‘Cursed’ by Jeremy C. Shipp

23 08 2010

[reviewed by Peter G. Bell]

'Cursed' by Jeremy C. Shipp, 214 pp, Raw Dog Screaming Press, ISBN: 978-1-933293-86-8

I had no idea what I was getting into when I opened Cursed, the latest novel by Jeremy C. Shipp, but I’m happy to say that my faith was rewarded; it’s been a while since I read a book that so consistently surprised and confounded me.

The story is narrated by Nicholas, a man with a guilt-ridden past whose fears of abandonment are realised as, one by one, his friends, family and even perfect strangers turn against him.

His one hope for salvation is Cicely, an oddball acquaintance who believes the fate of mankind has been placed – quite literally – in her hands and that she and Nicholas have been cursed by person or persons unknown. They determine to track down the culprit, but can Nicholas prevent his curse from driving them apart?

The plot is actually quite simplistic, but this only becomes apparent in retrospect as it’s almost devoid of the usual literary crutches designed to keep the reader on track; there are no signposts or clues littered about for us to find. Shipp doesn’t ask us to solve a puzzle – he makes us share Nicholas’s growing sense of helplessness as his curse manifests itself, one day at a time. Narrative twists, when they come, are unexpected and jarring, and usually explode any notions we might have been forming about the nature of the characters’ plight.

The pieces all fit smoothly together though, with the possible exception of the climax, which bundles together a few too many new concepts in too short a space, resulting in a grinding of mental gears. It still provides a solid conclusion though, and I can guarantee you won’t see it coming.

I’m suspicious of self-described “weird” or “bizarro” fiction. While I don’t mind a healthy dose of the surreal in my prose, I’ve read too many pieces that feel forced or pretentious, and usually end up distracting from their own stories. Not so here. Things may happen without rhyme but Cicely’s assertions that they never happen without reason helps ground the more outlandish and offbeat moments in a solid (if uncomfortable) reality, even if we don’t always share her suspicions.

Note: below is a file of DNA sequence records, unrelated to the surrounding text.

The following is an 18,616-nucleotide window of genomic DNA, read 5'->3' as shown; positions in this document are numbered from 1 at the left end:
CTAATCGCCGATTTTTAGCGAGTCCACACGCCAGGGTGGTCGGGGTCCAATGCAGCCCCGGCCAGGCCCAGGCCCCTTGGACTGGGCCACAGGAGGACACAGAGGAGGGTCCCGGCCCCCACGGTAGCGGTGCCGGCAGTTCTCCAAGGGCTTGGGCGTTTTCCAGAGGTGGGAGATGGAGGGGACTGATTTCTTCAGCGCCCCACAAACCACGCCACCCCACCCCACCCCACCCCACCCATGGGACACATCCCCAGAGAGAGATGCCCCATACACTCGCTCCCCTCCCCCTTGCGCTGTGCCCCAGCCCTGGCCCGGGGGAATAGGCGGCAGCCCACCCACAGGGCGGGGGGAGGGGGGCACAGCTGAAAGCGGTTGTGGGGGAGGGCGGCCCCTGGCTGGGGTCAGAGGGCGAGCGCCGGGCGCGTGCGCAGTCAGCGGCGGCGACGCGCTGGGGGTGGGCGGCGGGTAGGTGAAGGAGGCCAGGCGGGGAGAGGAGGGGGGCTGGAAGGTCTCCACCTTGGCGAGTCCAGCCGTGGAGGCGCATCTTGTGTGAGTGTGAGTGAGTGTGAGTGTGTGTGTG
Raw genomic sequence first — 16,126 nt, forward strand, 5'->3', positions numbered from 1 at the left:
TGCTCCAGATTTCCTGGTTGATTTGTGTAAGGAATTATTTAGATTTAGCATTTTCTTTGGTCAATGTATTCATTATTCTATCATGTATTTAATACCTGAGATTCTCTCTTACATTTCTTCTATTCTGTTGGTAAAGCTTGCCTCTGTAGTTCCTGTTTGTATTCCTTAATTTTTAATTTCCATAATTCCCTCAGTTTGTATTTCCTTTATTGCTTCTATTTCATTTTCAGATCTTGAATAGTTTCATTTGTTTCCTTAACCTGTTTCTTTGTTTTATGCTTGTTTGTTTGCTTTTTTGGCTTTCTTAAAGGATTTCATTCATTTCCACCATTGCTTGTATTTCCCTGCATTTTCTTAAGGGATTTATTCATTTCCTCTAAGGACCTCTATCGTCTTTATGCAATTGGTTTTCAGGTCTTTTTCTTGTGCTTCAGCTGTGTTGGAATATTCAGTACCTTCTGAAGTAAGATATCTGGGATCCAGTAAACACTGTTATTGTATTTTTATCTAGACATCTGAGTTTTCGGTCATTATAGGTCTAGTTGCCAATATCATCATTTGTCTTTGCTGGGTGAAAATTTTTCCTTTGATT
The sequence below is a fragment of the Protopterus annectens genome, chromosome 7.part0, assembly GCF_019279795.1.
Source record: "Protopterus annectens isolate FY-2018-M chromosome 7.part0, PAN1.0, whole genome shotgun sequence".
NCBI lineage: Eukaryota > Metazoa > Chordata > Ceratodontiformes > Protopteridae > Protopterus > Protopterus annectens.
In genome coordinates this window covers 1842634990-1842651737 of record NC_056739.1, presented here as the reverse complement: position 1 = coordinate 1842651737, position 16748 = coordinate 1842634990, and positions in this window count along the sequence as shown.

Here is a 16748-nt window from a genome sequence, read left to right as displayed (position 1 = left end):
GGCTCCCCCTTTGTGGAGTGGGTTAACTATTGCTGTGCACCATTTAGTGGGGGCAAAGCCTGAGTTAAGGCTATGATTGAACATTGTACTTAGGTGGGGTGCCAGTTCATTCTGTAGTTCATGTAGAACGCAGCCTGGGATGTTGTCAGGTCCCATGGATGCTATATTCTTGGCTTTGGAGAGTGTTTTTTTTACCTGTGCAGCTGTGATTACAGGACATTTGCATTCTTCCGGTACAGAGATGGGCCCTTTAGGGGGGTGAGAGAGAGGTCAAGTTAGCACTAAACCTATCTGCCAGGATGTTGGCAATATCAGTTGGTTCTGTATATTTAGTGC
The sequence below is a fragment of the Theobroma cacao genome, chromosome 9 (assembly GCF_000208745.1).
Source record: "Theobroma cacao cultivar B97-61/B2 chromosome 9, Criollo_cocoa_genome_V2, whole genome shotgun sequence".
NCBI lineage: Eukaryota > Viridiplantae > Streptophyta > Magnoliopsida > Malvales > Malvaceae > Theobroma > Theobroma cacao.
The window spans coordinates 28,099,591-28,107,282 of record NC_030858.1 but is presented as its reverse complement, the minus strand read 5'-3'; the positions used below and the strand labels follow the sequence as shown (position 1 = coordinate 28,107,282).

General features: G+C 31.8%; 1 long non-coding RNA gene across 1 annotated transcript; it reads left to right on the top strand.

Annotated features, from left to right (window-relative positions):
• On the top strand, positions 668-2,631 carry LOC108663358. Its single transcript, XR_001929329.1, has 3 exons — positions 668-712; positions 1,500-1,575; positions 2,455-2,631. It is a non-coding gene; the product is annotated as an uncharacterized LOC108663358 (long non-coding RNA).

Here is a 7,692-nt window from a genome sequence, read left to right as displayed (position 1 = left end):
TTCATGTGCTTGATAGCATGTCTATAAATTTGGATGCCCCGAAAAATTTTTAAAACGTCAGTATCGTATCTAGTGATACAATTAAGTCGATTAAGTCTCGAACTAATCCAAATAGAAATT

And perception is key. From the very first page it’s clear that the titular curse is likely nothing more than a few unfortunate coincidences, fuelled by a guilty conscience. As one character puts it, “If I’m not insane, then the world is. I don’t know how to handle that.”

Subsequently, Cicely’s determination to blame her bizarre behaviour on another can easily be interpreted as an outright denial of reality and personal responsibility – she has invented a scapegoat for her personal failings and spiralling neuroses. Nicholas, meanwhile, is more reluctant to let himself off the hook. Again and again he blames himself for others’ behaviour towards him; he is damaged and can’t help damaging those closest to him.

This might not sound like a barrel of laughs but the story is refreshingly light on sullen introspection and Shipp ensures a steady supply of off-kilter humour and charm to counteract the story’s more disturbing undertones.

And it does become very disturbing indeed at times, punctuated by a few moments of sudden, shocking horror. Even here though, Shipp demonstrates a commendable restraint, preferring the prospect of unpleasantness to outright blood and guts.

But the book’s real power lies in its characters, all of whom are sparsely but expertly drawn. This is especially true of Nicholas; Shipp never gives us more than the bare minimum of information about him but he coalesces from a few quick, masterful strokes into a fully formed person within a handful of pages.

Perhaps the key is that we are given enough room to invest him with our own anxieties. His sins are never fully revealed so we substitute our own; who doesn’t have things they’d rather keep to themselves? Subsequently, his fear of exposure becomes our own as well.

This is where the novel excels – I don’t think I’ve read anything that so effectively captures the creeping dread of inadequacy.

But then, Cursed isn’t quite like anything I’ve ever read; it’s scary, delightful and surprising, all in one. Full marks to Jeremy C. Shipp for making it look effortless.




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